An Esthetic Principle for Biographical Movies

Biographical and historical movies are popular among film makers, and with good reason. We like to learn more about popular figures. We like to see the story of heroes, whether the heroes are well known or obscure.

But biographical movies raise significant esthetic issues. Unlike a book, a movie must have a more limited length. Unlike a work of fiction, it must present historical facts. But how true to the facts must it be?

Consider what a movie about your life might be like. Such a movie would dramatize important events in your life. But unless someone has been documenting every event and conversation, the film maker will have to rely on the memories of multiple people. And those memories can vary significantly about the details of particular events and conversations. Since he can only include so much in a film, who is he to believe? Should he present a collage of these memories? In short, what principles should guide his selection process?

The answer to these questions gets to the heart of esthetic creations, including movies. All art is a selective recreation based on what the artist believes is fundamentally important. In regard to a biographical movie, this means: what does the film maker believe best dramatizes the character of his subject?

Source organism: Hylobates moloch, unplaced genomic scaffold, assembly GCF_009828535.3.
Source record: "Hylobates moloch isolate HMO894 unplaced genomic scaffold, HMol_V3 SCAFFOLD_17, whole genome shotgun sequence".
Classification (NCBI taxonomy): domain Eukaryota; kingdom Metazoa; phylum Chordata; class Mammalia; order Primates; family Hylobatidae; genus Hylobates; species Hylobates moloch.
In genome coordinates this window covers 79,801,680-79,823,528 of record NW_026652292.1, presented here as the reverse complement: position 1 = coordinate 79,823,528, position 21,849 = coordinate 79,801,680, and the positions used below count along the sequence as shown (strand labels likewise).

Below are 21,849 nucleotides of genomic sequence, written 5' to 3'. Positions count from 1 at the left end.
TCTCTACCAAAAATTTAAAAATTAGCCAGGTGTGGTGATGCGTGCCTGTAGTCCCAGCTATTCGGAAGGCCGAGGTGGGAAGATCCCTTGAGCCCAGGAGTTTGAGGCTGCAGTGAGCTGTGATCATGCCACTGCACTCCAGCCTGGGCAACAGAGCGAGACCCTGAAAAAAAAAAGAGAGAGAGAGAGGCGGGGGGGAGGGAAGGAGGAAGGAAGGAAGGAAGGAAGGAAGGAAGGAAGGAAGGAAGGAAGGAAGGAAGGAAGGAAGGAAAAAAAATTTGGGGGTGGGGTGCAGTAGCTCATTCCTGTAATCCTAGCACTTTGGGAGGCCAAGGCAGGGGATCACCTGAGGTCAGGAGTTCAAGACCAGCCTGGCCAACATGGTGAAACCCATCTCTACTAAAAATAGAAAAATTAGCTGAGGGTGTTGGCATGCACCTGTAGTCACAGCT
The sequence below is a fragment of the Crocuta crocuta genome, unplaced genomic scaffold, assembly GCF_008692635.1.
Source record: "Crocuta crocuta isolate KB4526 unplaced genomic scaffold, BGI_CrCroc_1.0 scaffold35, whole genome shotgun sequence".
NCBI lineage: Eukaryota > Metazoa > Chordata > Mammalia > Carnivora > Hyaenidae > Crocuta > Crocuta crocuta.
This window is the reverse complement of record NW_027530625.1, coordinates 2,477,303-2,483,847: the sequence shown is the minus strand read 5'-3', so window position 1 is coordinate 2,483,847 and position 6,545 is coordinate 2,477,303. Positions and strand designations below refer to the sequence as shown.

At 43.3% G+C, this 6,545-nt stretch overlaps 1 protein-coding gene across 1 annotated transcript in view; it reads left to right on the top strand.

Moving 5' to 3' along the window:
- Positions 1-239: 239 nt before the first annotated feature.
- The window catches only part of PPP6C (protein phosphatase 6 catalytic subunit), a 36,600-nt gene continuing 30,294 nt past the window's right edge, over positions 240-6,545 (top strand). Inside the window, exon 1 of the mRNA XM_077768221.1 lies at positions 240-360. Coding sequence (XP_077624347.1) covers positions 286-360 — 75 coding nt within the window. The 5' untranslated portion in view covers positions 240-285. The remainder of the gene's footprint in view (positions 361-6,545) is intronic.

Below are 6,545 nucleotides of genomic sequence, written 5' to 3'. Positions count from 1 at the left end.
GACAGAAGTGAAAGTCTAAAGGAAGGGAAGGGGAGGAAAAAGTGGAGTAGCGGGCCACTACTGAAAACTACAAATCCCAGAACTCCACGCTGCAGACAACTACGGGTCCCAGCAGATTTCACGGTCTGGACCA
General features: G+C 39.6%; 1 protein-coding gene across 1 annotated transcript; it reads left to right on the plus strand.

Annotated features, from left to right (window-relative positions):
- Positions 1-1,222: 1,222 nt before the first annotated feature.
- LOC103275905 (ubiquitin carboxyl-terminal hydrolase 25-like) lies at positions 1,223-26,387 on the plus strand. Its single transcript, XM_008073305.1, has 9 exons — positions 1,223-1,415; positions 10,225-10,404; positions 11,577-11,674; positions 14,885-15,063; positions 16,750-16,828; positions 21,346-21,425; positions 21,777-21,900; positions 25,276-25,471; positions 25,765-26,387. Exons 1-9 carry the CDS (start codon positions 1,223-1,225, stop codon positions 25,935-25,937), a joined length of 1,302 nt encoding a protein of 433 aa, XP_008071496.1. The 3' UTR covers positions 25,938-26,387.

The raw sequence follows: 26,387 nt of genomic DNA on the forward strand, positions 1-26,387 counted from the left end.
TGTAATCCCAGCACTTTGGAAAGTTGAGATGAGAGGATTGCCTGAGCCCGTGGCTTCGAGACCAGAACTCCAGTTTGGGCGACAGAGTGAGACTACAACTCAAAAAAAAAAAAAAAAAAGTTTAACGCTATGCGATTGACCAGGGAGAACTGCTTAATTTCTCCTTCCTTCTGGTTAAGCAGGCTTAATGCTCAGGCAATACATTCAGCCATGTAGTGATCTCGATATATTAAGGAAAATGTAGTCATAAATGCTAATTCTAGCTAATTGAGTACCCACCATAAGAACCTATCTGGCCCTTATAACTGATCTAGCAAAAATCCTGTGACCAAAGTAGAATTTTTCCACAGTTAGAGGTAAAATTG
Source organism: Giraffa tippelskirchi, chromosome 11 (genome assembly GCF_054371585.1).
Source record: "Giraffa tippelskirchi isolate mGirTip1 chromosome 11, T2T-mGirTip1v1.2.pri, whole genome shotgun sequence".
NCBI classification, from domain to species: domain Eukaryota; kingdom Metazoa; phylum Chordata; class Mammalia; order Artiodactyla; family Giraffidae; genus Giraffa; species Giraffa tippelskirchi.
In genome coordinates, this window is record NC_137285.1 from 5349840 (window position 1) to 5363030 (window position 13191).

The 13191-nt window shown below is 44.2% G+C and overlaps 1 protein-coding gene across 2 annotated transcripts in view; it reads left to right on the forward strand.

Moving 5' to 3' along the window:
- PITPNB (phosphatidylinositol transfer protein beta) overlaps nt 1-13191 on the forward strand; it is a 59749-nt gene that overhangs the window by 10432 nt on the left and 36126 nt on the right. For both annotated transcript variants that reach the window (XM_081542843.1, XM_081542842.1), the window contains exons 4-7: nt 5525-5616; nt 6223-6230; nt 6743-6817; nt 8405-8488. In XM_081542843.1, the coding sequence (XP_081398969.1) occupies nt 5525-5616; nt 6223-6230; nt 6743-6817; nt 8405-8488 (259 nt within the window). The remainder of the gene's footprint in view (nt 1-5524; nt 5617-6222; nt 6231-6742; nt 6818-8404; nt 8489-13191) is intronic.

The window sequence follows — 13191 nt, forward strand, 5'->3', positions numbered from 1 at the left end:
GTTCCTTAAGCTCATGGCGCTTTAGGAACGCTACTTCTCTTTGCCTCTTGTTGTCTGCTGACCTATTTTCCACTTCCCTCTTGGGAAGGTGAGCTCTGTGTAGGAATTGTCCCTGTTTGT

An individual’s character is his essence, and in that regard, an honest film maker will not misrepresent the subject’s character. He will remain true to that character. But he has great leeway regarding the details that he uses to express and dramatize that character. And it can be perfectly appropriate to invent details for that purpose.

For example, in the movie The Buddy Holly Story, members of his band later disputed details of a confrontation depicted in the movie that occurred in a Nashville recording studio. They didn’t dispute the essence of what occurred, only particular details. They didn’t dispute the principle that motivated Buddy Holly in that scene. And it was that principle that shows the viewer what kind of person Buddy Holly was.

The band members claimed that the confrontation was rather sedate. But the movie depicted a passionate Buddy Holly standing up for what he believed. It was more dramatic than a casual conversation and emphasized both passion and conviction. The film maker was true to Buddy Holly’s character. Holly was a man of conviction, and he was passionate about those convictions.

If the film maker had portrayed that scene in a journalistic fashion, the importance of that moment would not have been conveyed. Holly’s outburst of righteous anger initially seems out of character. But this is the film maker’s way of emphasizing the importance of Holly’s convictions, and it was effective.

Whether the details of that scene were accurate or invented is irrelevant. The film maker showed the essence of Buddy Holly’s character. And that is what he should do.

Comments are closed.